Delbert Benton survived the slings and arrows of this world for 88 years. Benton survived the Great Depression. He survived the deprivations of the Dust Bowl. He survived the multiple ailments, such as polio, which lay in wait for so many of his generation. He survived World War II, although the Battle of Okinawa left him with the parting gift of a Japanese bullet in his leg. After risking his life to save the world from the threat of fascism, Benton returned to his home and lived a peaceful life as an employee at Kaiser Aluminum.
Benton survived far more than most people are ever asked to endure. He never wrote a bestseller, recorded a chart-topping tune, starred in a blockbuster Hollywood movie, sat on the board of some multinational conglomerate, ran for public office or hosted a syndicated TV show. The footprint Benton left on the world was comparatively small.
Indeed, Benton may have lived a life that seems, upon examination, to have been fairly unremarkable. But it likely meant everything to those who loved him — among them a cancer-stricken son who learned of his father’s fate while fighting cancer in the same hospital to which his dying father was rushed following the fatal assault. The sacrifice he and his compatriots risked on the beaches of the Pacific absolutely meant everything to a grateful Nation. And while he may have lived a life quite ordinary by a celebrity-obsessed culture’s standards, he deserved a better end than being beaten to death by a couple of junior varsity thugs in a parking lot.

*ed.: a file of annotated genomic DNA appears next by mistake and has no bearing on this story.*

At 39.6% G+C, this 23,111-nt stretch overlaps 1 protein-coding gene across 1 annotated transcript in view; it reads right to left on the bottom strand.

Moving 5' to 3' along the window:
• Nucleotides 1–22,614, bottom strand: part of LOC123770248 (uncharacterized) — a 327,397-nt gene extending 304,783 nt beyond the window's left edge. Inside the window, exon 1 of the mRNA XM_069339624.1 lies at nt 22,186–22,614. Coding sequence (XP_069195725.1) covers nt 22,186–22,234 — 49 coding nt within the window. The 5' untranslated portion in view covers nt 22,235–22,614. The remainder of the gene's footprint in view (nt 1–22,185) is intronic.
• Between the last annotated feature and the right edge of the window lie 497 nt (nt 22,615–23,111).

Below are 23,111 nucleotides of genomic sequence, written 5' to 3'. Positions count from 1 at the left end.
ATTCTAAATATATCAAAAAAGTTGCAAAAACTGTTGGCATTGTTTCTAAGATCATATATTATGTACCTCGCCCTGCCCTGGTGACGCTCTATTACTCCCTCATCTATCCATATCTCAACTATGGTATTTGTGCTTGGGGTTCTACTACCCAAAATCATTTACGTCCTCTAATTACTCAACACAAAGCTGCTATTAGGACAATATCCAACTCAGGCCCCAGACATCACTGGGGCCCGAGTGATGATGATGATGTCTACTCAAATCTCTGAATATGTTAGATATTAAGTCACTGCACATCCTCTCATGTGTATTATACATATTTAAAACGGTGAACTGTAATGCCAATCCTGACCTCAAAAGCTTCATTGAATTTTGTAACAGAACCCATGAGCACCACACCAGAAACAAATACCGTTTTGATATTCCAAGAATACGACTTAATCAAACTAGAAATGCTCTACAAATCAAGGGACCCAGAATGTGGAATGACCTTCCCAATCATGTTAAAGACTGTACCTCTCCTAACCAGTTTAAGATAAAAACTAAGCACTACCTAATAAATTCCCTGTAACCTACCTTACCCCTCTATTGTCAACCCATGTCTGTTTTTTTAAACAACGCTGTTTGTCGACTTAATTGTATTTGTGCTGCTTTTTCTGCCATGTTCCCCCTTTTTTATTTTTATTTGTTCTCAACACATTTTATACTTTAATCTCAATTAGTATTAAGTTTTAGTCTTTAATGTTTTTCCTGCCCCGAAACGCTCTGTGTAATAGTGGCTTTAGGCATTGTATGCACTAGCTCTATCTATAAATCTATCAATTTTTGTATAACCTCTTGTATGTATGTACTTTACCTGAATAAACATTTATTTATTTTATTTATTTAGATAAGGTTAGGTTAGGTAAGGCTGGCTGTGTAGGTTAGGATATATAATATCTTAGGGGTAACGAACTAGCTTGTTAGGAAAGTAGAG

As a father, Benton deserved to bid farewell to his family. As a man, he deserved to meet his maker on his own terms. As a warrior who put his life on the line for his country, he certainly deserved better than to meet his maker at the hands of flashlight-wielding trash who ought to have been offering him a light for his cigarette, if not the respect worthy of a survivor of so much.
At the very least, he deserved better than to have his commander in chief ignore his senseless and brutal demise. In the wake of the equally senseless and brutal murder of Chris Lane, President Barack Obama’s mouthpiece claimed he was “not familiar” with the case. I remarked at the time that Obama seemed at far less a loss for words following the death of a kid who apparently reminded him of his imaginary son. The murder of Benton elicited nary a peep from the President and his front men.
Mr. President, I’ll remember Delbert Benton; but he still deserved better than to be forgotten by you.